And the weather was not very accommodating.  It was mostly cold and cloudy with a few short intervals of sun.  The steam was so low and thick that pictures were hard to come by. And I had to drive through a blizzard in the mountains west of Yellowstone.

But here is a little of what I captured.

Grand Prismatic Spring

Another view of Grand Prismatic Spring

Nettle bud

Think this is a kind of a penstemon - loved by long tongued bees. 

Edge of one of the pools

Pastel view, including the white stumps

The bird flew but the colors remained

Kris and Cian

Female common goldeneye in Yellowstone Lake

View at Tom Thumb

Big Cone - the only geyser above the high waters of Yellowstone Lake

Another Tom Thumb View

Geyser field at Tom Thumb- first good light I'd had all week

This week, I'm having to stay close to the refuge and do a bee survey.  All the working week was too cold and wet to survey the bees. I'm also closely monitoring our dam and trying to make sure we capture as much water as possible.

Wednesday, June 7, 2017

Birds of Red Rock Lake

Red Rock Lake is home or a stopover to some two hundred and thirty two species of birds.  During the winter, only a few species live here, but as spring comes to the Centennial Valley, more and more birds are seen or heard. This is an important site for Trumpeter Swans.  It was established to try to bring them back when there were less than seventy of them. Today we have provided swans across the west and have over 100 breeding here. Many songbirds pass through here or remain to breed. We also have breeding ducks, Franklin gulls, terns, and wading birds. And we also have lots of breeding raptors, including bald eagles, ferruginous hawks, Swainson's hawks, kestrels, red-tailed hawks, and peregrine falcons. I'll never be able to get pictures of all of them but it keeps me busy trying.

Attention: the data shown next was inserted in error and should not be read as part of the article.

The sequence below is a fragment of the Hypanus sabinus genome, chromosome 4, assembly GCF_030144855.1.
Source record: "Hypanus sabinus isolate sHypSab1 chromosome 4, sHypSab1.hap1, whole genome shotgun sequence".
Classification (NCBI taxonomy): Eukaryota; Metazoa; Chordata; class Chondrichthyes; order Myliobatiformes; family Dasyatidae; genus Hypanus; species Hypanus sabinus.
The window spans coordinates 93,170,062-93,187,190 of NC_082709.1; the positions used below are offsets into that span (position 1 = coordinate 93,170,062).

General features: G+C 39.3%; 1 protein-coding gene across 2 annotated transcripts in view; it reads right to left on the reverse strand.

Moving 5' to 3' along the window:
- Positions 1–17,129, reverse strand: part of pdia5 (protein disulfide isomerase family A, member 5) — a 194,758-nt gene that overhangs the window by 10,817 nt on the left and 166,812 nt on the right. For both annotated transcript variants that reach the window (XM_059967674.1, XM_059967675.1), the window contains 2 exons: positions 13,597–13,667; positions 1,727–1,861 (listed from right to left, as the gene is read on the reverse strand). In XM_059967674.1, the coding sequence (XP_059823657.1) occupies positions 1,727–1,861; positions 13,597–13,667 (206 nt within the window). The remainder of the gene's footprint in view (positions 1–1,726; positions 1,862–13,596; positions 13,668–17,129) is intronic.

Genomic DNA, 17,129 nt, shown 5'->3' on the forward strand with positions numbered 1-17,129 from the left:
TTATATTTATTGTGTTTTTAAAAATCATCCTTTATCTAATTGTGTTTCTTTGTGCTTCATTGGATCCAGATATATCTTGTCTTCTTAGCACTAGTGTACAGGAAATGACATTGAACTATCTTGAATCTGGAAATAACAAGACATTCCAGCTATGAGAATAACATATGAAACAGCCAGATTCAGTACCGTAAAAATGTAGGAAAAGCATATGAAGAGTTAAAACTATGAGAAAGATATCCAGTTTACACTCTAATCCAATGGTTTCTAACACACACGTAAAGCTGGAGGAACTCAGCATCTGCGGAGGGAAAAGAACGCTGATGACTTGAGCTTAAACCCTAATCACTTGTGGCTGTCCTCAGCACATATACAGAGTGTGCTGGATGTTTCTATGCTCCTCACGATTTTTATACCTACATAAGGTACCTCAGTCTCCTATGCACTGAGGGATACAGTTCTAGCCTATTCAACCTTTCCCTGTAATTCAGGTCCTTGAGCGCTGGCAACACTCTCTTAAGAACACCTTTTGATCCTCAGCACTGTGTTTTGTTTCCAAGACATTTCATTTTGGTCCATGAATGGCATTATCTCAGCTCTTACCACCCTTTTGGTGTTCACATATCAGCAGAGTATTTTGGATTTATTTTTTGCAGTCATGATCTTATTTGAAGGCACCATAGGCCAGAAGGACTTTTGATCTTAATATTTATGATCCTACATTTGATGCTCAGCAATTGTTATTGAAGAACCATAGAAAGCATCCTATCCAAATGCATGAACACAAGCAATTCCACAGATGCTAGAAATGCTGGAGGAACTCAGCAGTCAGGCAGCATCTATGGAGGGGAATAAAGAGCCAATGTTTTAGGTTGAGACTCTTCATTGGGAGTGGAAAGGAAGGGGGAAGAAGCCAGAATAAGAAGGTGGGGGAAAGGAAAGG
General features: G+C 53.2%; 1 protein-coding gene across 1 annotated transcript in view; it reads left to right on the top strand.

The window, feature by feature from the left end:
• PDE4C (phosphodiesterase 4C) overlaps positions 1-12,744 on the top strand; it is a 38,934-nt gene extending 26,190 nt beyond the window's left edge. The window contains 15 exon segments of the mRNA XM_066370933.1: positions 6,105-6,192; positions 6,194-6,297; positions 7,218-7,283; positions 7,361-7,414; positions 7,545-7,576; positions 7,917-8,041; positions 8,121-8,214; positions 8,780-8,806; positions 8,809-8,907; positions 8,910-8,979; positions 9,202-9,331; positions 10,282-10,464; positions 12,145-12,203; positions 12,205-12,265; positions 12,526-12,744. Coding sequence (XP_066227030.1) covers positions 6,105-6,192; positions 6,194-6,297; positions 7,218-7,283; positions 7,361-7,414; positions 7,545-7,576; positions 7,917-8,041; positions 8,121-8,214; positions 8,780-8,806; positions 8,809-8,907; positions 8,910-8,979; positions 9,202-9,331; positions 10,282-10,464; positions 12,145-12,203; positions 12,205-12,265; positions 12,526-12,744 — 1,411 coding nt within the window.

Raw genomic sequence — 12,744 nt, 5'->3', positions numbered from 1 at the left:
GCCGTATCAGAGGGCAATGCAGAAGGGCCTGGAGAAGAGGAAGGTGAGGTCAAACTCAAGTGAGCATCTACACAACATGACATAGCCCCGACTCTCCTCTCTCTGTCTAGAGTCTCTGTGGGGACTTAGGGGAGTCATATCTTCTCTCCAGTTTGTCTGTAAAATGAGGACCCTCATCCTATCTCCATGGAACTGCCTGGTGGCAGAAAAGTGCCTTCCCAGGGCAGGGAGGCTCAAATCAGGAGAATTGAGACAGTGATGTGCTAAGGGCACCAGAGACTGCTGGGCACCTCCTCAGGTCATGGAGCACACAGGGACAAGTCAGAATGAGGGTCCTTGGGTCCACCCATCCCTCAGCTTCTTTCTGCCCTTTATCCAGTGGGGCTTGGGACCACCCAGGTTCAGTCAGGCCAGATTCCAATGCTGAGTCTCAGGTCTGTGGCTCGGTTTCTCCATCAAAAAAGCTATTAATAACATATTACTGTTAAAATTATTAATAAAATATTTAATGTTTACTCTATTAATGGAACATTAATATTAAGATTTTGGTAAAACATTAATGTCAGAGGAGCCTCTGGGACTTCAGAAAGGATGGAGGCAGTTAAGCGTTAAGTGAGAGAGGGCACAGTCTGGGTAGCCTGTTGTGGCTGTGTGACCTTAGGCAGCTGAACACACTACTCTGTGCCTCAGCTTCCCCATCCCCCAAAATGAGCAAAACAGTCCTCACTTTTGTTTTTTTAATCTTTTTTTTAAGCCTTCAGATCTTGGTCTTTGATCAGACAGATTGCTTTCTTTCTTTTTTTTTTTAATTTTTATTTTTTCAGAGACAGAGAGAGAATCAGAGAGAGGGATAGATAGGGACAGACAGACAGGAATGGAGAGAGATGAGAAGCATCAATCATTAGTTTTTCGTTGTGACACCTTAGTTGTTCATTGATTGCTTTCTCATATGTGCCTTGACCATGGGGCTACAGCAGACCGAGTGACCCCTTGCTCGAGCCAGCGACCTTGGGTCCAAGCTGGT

MacGillivray's warbler

Our very common Northern Flicker, red shafted

I caught this red-tailed hawk hunting. I have also found its nest but can't see any action in it.

Red-tailed hawk

The rule for identifying sitting sparrows holds up here - if they fly up and sit, they are Savanah sparrows. 

This western tanager  is one of my most recent pictures. We were still seeing waves of migration coming through in late May

Sandhill cranes have been most elusive - this is the only one I've seen till yesterday when I saw it with a mate. 

Bluebirds were already starting to lay eggs when I first checked, the second week of May

And now some of them are feeding babies

California Gull

A female phalarope

Shoveler pairs are nesting in wet areas 

A bathing Savanah sparrow

Male cinnamon teal- the one in the back is displaying - part of a group of 6-8 males plus females

A  trumpeter swan

Lesser scaup pair

Feeding avocet

Phalarope pair- the lady is the pretty one because the male raises the children

Barn swallow - they are way outnumbered by the cliff swallows and tree swallows

The yellow headed blackbirds are very closely associated with water

Long-billed curlews breed here

I often see willets with long-billed curlews - and their call is heard throughout the refuge

Red necked grebes nest on Widgeon pond but seldom come close enough for a decent picture. 

 Click here for a list of refuge birds.  Note that the ones with asterisks breed here. I have lots of birds to go before I see them all.

For more great blogs about wild birds from around the world, click on the picture.